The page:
Jabba’s giant antigravity Sail Barge glided slowly over the endless Dune Sea. Its sand-blasted iron hull creaked in the slight breeze, each puff of wind coughing into the two huge sails as if even nature suffered some terminal malaise wherever it came near Jabba. He was belowdecks, now, with most of his court, hiding the decay of his spirit from the cleansing sun.

Alongside the barge, two small skiffs floated in formation – one an escort craft, bearing six scruffy soldiers; the other, a gun skiff, containing the prisoners: Han, Chewie, Luke. They were all in bonds, and surrounded by armed guards – Barada, two Weequays. And Lando Calrissian.

Barada was the no-nonsense sort, and not likely to let anything get out of hand. He carried a long-gun as if he wanted nothing more than to hear it speak.

The Weequays were an odd sort. They were brothers, leathery and bald save for a tribal top-knot, braided and worn to the side. No one was certain whether Weequay was the name of their tribe, or their species; or whether all in their tribe were brothers, or all were named Weequays. It was known only that these two were called by this name, and that they treated all other creatures indifferently. With each other they were gentle, even tender; but like Barada, they seemed anxious for the prisoners to misbehave.

And Lando, of course, remained silent, ready – waiting for an opportunity. This reminded him of the lithium scam he’d run on Pesmenben IV — they’d salted the dunes there with lithium carbonate, to con the Imperial governor into leasing the planet. Lando, posing as a nonunion mine guard, had made the governor lie face down in the bottom of the boat and throw his bribe overboard when the ‘union officials’ raided them. They’d gotten away scot-free on that one; Lando expected this job would go much the same, except they might have to throw the guards overboard as well.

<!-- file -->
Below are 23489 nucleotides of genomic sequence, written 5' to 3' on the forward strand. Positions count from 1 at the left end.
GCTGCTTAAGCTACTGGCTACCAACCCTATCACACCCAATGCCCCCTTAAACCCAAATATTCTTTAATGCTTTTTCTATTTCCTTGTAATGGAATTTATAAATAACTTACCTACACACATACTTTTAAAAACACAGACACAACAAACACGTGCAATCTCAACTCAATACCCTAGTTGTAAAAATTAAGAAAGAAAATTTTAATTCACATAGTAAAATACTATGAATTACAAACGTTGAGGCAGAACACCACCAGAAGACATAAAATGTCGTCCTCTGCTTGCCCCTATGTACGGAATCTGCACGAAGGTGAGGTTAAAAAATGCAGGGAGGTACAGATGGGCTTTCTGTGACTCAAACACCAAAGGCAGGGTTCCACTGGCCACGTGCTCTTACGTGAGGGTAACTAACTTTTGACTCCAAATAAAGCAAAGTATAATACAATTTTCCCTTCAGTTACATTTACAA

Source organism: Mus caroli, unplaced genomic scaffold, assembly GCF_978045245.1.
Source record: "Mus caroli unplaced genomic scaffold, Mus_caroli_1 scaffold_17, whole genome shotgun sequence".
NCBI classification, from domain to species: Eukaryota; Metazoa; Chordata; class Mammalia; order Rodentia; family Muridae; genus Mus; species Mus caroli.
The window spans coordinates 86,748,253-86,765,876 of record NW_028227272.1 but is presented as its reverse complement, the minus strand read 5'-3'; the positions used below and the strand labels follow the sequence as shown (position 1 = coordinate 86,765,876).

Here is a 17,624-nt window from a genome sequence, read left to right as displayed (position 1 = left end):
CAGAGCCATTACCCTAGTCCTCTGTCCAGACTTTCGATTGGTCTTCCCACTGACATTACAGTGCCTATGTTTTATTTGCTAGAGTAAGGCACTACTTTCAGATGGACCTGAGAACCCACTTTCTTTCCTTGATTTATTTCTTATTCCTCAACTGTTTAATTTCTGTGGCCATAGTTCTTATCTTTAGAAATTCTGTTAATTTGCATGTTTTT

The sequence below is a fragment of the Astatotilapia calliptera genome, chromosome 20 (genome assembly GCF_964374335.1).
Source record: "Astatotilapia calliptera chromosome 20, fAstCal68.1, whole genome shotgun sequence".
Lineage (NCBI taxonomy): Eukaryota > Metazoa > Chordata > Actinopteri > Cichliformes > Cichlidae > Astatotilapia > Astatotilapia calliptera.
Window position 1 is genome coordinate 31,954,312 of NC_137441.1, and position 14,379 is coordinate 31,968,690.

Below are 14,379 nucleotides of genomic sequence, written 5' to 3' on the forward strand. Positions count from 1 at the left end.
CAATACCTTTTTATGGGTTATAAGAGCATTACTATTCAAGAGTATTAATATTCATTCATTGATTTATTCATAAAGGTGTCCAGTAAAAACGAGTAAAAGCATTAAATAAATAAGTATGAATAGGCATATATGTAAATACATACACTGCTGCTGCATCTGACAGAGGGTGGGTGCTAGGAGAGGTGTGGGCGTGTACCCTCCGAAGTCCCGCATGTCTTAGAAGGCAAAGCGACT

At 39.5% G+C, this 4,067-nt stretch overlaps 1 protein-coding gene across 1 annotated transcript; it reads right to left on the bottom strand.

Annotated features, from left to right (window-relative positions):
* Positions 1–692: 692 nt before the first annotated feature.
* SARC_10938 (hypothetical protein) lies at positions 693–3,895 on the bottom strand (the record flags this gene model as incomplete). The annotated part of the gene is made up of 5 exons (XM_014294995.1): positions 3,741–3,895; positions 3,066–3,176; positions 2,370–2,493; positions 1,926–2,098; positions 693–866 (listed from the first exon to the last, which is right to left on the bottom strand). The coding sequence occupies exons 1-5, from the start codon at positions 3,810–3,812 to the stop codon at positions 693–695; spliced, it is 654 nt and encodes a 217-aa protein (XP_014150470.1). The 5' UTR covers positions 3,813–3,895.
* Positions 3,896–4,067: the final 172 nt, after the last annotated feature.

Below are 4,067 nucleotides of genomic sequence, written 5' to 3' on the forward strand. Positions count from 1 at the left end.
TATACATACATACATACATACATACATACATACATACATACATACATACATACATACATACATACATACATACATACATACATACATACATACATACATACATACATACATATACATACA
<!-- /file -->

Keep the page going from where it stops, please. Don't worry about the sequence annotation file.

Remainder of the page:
Han kept his ear tuned, for his eyes were still useless. He spoke with reckless disregard, to put the guards at ease – to get them used to his talking and moving, so when the time came for him really to move, they’d be a critical fraction behind his mark. And, of course – as always – he spoke just to hear himself speak.

‘I think my sight is getting better,’ he said, squinting over the sand. ‘Instead of a big dark blur, I see a big bright blur.’

‘Believe me, you’re not missing anything.’ Luke smiled. ‘I grew up here.’

Luke thought of his youth on Tatooine, living on his uncle’s farm, cruising in his souped-up landspeeder with his few friends – sons of other settlers, sitting their own lonely outposts. Nothing ever to do here, really, for man or boy, but cruise the monotonous dunes and try to avoid the peevish Tusken Raiders who guarded the sand as if it were gold-dust. Luke knew this place.

He’d met Obi-Wan Kenobi, here – old Ben Kenobi, the hermit who’d lived in the wilderness since nobody knew when. The man who’d first shown Luke the way of the Jedi.

Luke thought of him now with great love, and great sorrow. For Ben was, more than anyone, the agent of Luke’s discoveries and losses – and discoveries of losses.

Ben had taken Luke to Mos Eisley, the pirate city on the western face of Tatooine, to the cantina where they’d first met Han Solo, and Chewbacca the Wookiee. Taken him there after Imperial storm-troopers had murdered Uncle Owen and Aunt Beru, searching for the fugitive droids, Artoo and Threepio.

That’s how it had all started for Luke, here on Tatooine. Like a recurring dream he knew this place; and he had sworn then that he would never return.

‘I grew up here,’ he repeated softly.

‘And now we’re going to die here,’ Solo replied.

‘I wasn’t planning on it,’ Luke shook himself out of his reverie.

‘If this is your big plan, so far I’m not crazy about it.’

‘Jabba’s palace was too well guarded. I had to get you out of there. Just stay close to Chewie and Lando. We’ll take care of everything.’

‘I can hardly wait.’ Solo had a sinking feeling this grand escape depended on Luke’s thinking he was a Jedi – a questionable premise at best, considering it was an extinct brotherhood that had used a Force he didn’t really believe in anyway. A fast ship and a good blaster are what Han believed in, and he wished he had them now.

Jabba sat in the main cabin of the Sail Barge, surrounded by his entire retinue. The party at the palace was simply continuing, in motion – the result being a slightly wobblier brand of carousing -more in the nature of a prelynching celebration. So blood lust and belligerence were testing new levels.